Editor’s note: The Citizen is co-sponsoring two deliberative forums to allow people from different perspectives to discuss and potentially find common ground on the issue of policing. The online forums will be held 6 p.m. Monday, Oct. 12, and noon Saturday, Oct. 17. Those who wish to participate can sign-up here in advance.
By Katelyn Waltemyer, contributor
Debates are continuing over the future of policing — including in Virginia’s U.S. Senate race — after a summer of protests during which some have called for defunding the police, making changes to police training and/or banning chokeholds, among other calls for reforms. Such discussions have divided other communities.
With policing being a crucial topic and the election only weeks away, The Citizen is co-sponsoring a deliberative forum about policing because many citizens have engaged from different sides of the issue and with different perspectives. Here’s a timeline of some key events and developments regarding police in Harrisonburg over the last few months:
May 29, the first rally in Harrisonburg
Shortly after George Floyd was killed by Derek Chauvin, a now-former Minneapolis police officer, the Harrisonburg community gathered to protest. About 300 people attended a peaceful demonstration in Harrisonburg’s court square.
June 1, the silent march
About 1,000 people attended. The organizer, Maleke Jones said he chose to utilize a silent march because of the violence he witnessed in other cities. That afternoon, City Councilmember Chris Jones also led the community in prayer downtown.
June 5, a peaceful protest
A second rally formed in Harrisonburg’s Court Square to protest racial injustice and policing.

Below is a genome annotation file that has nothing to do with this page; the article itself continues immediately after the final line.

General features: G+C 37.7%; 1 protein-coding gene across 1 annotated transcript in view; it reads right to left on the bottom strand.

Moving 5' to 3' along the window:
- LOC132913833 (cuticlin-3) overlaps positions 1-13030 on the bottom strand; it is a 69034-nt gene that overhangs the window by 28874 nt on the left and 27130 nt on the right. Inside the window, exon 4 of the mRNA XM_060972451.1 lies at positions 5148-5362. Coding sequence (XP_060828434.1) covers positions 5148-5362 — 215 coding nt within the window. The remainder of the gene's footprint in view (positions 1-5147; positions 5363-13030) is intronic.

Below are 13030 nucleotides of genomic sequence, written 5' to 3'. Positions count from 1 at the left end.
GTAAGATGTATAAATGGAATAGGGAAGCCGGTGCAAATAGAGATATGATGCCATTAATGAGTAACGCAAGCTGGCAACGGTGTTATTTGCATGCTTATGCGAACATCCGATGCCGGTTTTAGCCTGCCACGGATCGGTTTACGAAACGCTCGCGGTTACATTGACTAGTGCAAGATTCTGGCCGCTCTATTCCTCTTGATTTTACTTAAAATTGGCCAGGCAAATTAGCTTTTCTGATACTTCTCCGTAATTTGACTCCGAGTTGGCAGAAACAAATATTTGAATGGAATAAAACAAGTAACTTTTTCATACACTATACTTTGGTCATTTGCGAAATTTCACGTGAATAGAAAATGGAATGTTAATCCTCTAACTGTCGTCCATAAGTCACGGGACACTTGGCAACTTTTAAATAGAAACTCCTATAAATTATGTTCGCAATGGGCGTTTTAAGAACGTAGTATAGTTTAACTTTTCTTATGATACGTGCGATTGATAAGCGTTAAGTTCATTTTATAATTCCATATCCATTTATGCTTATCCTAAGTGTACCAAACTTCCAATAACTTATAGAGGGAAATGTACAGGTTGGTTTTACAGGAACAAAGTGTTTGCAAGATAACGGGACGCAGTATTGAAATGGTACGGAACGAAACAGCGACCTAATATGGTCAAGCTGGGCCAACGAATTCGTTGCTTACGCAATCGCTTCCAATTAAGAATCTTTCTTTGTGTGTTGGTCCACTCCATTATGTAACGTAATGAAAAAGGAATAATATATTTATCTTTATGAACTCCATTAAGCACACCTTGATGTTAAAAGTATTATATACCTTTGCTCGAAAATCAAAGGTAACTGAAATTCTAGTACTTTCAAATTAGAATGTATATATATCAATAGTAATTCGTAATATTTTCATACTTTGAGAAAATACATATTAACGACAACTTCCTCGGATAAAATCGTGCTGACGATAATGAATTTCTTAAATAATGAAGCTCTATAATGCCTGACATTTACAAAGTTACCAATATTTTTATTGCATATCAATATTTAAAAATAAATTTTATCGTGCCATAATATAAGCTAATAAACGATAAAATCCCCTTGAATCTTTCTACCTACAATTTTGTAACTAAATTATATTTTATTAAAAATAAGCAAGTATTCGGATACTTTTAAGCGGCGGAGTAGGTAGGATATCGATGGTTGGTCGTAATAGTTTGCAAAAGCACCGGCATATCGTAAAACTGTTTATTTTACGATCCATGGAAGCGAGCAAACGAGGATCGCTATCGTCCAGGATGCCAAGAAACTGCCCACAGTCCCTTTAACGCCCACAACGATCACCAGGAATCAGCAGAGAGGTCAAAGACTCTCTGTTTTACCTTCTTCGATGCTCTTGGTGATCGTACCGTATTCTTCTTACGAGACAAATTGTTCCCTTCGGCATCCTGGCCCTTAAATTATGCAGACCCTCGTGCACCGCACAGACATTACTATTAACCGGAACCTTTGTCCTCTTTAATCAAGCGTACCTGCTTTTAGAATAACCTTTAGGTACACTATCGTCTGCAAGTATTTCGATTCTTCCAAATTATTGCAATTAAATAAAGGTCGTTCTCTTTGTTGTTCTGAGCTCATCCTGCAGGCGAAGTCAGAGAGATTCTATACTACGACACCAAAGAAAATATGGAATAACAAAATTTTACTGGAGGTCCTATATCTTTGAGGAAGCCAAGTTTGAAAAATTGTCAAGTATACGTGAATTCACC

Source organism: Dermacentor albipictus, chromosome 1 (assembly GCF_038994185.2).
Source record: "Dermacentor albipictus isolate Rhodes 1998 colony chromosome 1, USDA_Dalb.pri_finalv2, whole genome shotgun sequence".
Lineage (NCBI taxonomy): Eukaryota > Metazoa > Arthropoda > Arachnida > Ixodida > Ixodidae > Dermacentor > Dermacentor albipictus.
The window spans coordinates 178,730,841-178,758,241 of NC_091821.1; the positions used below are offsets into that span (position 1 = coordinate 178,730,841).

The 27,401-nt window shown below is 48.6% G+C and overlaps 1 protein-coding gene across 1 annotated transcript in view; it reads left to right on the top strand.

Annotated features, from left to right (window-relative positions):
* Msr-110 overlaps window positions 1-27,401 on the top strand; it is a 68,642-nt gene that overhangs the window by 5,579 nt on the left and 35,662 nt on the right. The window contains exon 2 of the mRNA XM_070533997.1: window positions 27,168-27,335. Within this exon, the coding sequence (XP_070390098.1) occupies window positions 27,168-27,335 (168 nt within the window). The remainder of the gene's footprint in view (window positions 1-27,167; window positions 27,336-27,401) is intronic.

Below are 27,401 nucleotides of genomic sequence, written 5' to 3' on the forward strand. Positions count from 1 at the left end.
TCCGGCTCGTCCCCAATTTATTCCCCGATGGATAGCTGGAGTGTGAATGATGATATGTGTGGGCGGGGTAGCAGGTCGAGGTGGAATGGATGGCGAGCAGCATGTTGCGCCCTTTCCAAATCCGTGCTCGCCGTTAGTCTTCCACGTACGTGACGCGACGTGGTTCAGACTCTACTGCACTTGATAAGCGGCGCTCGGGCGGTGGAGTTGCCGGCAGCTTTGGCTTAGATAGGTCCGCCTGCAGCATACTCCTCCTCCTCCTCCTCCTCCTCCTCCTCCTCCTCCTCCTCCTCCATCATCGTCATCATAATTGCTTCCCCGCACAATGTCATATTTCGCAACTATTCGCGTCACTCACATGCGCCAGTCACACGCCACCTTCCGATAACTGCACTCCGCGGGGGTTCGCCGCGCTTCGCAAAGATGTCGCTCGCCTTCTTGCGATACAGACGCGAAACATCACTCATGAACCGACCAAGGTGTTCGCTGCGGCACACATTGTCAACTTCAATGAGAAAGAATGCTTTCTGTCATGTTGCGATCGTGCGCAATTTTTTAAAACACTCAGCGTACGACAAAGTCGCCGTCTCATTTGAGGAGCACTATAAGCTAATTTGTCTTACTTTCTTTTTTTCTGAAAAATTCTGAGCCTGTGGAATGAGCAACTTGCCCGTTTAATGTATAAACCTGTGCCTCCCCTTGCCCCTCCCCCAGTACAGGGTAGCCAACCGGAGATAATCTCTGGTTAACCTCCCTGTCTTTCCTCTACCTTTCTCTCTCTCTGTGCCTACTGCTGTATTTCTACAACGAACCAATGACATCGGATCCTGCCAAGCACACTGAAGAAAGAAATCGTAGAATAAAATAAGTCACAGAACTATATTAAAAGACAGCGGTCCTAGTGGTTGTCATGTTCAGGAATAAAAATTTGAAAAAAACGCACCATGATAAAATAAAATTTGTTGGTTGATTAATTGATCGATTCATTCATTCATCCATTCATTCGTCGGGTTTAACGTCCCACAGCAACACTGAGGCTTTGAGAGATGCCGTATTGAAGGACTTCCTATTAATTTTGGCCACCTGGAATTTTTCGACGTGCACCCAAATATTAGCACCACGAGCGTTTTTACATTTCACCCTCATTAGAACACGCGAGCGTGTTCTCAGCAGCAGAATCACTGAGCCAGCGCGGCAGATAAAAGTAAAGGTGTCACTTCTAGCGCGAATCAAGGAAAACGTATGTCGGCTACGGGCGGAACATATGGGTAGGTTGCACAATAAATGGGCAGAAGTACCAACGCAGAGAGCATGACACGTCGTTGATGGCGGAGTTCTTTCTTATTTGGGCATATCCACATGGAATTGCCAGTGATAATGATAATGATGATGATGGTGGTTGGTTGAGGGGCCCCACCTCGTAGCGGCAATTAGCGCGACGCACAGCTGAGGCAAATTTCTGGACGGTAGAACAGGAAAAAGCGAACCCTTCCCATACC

June 10, JMU’s virtual town hall
JMU’s Madison Center for Civic Engagement hosted this event, which had panel members, including students and Harrisonburg Police Chief Eric English. English emphasized the need for the community to hold police accountable when they feel the police have acted out of line.
June 12, HPD releases use of force data
After a participant in the June 5 rally spoke out about having to spend $300 to view the police department’s use-of-force reports, English said he’d look into making the records public. A week later, the department posted the records on the city’s website. The numbers showed a the number of arrests made of Black people that included use of force was disproportionate to the percent of Black people in Harrisonburg.
June 16, rethinking school resource officers
At the city council meeting that Tuesday, Superintendent of Harrisonburg City Public Schools Micheal Richards said he’d review the relationship between the school district and the police. Richards said he’s against having armed, uniformed police officers in schools. The board ultimately approved a revised agreement that will have school resource officers continue working in a more limited capacity this year.
June 23, HPD makes some changes
Former Police Chief Eric English addressed city council in June to share HPD’s new regulation in regard to its use-of-force policy. The rule reads: “While reasonable force is required, any officer that witnesses another officer using inappropriate force on any citizen is obligated to intervene to prevent any further unnecessary force. The sanctity of life is of the utmost importance in any use of force encounter.” In addition, English said the department would review police violence cases that gain national attention to evaluate the situation and how it was handled.
Aug. 22, Back the Blue rally supporting law enforcement
Citizens and some officials gathered outside of the county’s Circuit Court building to show support for law enforcement.
Sept. 12, a new, interim, chief in town
After accepting the role of Police Chief in Henrico County, English left Harrisonburg and the then-Deputy Chief Gabriel Camacho stepped in as interim chief.
With more than 25 years in law enforcement, Camacho spent most of his time at Camden County’s police department in New Jersey prior to Harrisonburg. Camacho joined Harrisonburg’s department in December 2019.
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